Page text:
“The art exhibitions that we run are always reflective of local artwork,” he says. “The Gallery exhibitions are an excellent vehicle for local artists to display and hopefully sell their artwork. The space is really important for local artists because they have so few venues in Cayman at which they can showcase their work.”
Christian says his initial concept for the Gallery was to introduce a quiet, reflective space that would replicate high-end clean and clinical art galleries around the world.
“I was looking to showcase Caymanian culture similarly as it would be set out in a museum,” he says. “But we quickly realized the space needed to be far more commercial in its look to welcome visitors and entice buyers. Each artist has a good amount of space in which they can exhibit their artwork, and every item of work is clearly labeled with the title of the piece, the artist’s name and the cost of the artwork.”
Christian has his own small office area in the Gallery so visitors can freely approach him with questions. In addition, the Gallery has expanded and now offers space for up to 300 pieces of artwork of all shapes and sizes.
“In the beginning, we had well established artists showing their work, such as David Bridgeman, Chris Mann, John Broad, Al Ebanks, Patrick Broderick and Wray Banker. I’m really pleased that we are still able to showcase these artists and that we now have some young and upcoming artists showing as well,” he confirms.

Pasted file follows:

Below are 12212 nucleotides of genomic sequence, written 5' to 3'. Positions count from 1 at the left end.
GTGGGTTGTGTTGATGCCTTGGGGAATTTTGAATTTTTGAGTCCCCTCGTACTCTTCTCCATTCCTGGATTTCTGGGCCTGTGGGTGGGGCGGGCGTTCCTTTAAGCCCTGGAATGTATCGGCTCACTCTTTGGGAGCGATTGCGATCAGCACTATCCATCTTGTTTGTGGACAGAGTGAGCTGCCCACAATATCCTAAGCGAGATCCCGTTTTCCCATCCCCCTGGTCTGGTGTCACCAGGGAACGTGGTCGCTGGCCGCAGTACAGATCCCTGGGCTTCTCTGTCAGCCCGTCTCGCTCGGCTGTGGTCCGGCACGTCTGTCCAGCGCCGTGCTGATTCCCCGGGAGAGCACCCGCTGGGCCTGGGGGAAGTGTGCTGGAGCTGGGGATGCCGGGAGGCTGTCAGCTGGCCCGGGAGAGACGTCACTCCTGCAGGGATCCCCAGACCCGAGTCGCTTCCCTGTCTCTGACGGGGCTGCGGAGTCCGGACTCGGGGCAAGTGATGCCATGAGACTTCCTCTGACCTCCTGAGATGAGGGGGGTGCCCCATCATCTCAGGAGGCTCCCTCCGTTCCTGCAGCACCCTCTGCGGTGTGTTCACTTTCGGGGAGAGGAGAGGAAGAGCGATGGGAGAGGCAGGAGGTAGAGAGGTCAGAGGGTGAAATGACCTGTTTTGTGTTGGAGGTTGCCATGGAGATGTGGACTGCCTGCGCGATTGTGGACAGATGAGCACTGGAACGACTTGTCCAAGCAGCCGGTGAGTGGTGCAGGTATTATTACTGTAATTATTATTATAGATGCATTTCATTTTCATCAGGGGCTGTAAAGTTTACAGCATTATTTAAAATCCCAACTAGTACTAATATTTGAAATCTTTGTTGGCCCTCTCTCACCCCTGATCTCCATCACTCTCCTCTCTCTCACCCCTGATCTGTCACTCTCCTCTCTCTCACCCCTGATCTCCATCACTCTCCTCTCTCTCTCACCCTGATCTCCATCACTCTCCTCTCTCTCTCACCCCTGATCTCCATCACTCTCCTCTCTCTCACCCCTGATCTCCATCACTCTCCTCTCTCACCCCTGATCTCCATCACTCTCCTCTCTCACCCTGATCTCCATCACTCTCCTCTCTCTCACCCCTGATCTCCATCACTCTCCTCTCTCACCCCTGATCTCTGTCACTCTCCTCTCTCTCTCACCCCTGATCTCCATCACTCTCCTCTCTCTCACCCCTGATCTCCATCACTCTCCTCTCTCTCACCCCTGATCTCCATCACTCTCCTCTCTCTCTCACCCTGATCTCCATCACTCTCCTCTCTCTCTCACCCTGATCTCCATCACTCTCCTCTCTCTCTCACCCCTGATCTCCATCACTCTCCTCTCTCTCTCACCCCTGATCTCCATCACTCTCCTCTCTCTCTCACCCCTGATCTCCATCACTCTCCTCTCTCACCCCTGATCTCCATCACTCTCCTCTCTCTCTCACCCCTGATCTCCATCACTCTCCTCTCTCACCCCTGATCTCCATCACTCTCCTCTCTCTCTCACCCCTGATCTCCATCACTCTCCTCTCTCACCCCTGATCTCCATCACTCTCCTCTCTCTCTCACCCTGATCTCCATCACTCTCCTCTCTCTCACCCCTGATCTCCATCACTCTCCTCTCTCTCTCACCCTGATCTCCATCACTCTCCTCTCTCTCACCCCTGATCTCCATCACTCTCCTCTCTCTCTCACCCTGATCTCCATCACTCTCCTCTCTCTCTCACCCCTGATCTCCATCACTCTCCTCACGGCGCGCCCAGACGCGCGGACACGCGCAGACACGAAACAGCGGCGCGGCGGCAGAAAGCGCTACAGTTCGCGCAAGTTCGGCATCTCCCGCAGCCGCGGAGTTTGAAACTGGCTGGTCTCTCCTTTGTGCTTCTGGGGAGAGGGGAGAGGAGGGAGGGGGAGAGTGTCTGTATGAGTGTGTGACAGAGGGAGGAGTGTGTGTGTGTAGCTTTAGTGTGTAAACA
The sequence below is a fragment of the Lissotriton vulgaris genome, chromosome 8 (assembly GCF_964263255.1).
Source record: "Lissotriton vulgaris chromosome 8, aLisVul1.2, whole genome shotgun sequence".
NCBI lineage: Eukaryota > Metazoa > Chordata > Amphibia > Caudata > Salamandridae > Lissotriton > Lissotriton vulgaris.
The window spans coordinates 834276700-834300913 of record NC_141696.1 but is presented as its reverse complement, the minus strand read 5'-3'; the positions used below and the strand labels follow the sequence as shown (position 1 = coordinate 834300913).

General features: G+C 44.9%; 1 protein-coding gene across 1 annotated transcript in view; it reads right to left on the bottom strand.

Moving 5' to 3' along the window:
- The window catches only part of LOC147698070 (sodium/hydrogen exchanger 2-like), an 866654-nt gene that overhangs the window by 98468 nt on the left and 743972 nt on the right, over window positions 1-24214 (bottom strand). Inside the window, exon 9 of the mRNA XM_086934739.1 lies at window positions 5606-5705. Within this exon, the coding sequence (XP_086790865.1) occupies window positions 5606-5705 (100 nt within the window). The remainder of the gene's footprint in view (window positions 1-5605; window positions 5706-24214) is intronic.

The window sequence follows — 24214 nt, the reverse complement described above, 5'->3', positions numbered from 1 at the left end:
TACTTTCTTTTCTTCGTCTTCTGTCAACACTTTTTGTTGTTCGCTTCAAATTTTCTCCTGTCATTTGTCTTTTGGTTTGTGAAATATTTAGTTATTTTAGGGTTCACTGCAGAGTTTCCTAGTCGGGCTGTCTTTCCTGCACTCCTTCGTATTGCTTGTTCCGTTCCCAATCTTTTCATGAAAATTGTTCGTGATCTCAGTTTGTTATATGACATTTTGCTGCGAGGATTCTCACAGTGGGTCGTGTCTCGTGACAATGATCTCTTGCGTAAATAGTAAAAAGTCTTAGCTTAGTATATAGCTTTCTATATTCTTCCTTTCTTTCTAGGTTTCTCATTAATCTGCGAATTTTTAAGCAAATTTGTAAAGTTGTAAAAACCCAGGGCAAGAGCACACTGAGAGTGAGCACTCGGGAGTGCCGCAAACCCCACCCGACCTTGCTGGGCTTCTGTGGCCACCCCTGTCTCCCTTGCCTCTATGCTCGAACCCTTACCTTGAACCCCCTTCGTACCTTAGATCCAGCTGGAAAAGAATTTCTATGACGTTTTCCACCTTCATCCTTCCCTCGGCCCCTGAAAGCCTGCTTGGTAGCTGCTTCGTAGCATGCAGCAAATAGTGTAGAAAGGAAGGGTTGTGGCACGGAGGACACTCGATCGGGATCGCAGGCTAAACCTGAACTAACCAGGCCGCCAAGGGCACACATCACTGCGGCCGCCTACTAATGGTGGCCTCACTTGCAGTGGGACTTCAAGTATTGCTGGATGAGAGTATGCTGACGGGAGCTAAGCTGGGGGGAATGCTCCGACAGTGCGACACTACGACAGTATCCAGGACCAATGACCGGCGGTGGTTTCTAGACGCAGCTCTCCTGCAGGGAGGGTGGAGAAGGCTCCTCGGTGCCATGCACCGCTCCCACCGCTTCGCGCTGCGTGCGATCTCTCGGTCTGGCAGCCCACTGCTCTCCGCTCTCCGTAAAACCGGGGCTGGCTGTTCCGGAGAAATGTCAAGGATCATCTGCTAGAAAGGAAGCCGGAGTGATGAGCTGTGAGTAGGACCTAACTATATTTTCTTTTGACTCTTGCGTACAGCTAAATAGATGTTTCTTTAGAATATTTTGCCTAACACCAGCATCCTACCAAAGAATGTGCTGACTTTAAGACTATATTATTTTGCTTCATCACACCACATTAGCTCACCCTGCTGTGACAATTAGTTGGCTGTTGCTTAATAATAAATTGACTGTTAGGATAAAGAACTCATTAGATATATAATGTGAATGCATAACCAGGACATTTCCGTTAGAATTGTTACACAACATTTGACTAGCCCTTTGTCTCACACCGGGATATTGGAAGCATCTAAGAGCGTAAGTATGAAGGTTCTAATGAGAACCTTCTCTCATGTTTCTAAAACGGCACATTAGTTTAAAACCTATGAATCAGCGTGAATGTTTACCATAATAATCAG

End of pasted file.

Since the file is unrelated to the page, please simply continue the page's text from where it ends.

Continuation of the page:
Christian is particularly proud that his own 14-year-old son, Andrew, has produced artwork to the standard he feels he can show at such an important exhibition.
“Andrew has been showing his artwork at various exhibitions for some time now, but it is only now that I have felt he has reached a level that he can exhibit his artwork for a price,” Christian says.
The latest exhibition. which opened in November and runs until mid-March. is “Essence of Cayman” and features 22 local artists whose works were created using a variety of mediums, including the sculptural work of Avril Ward, Pat Nicholson’s batik prints on canvas, as well as other artists’ oil, acrylic, photography, graphics and mixed media artwork.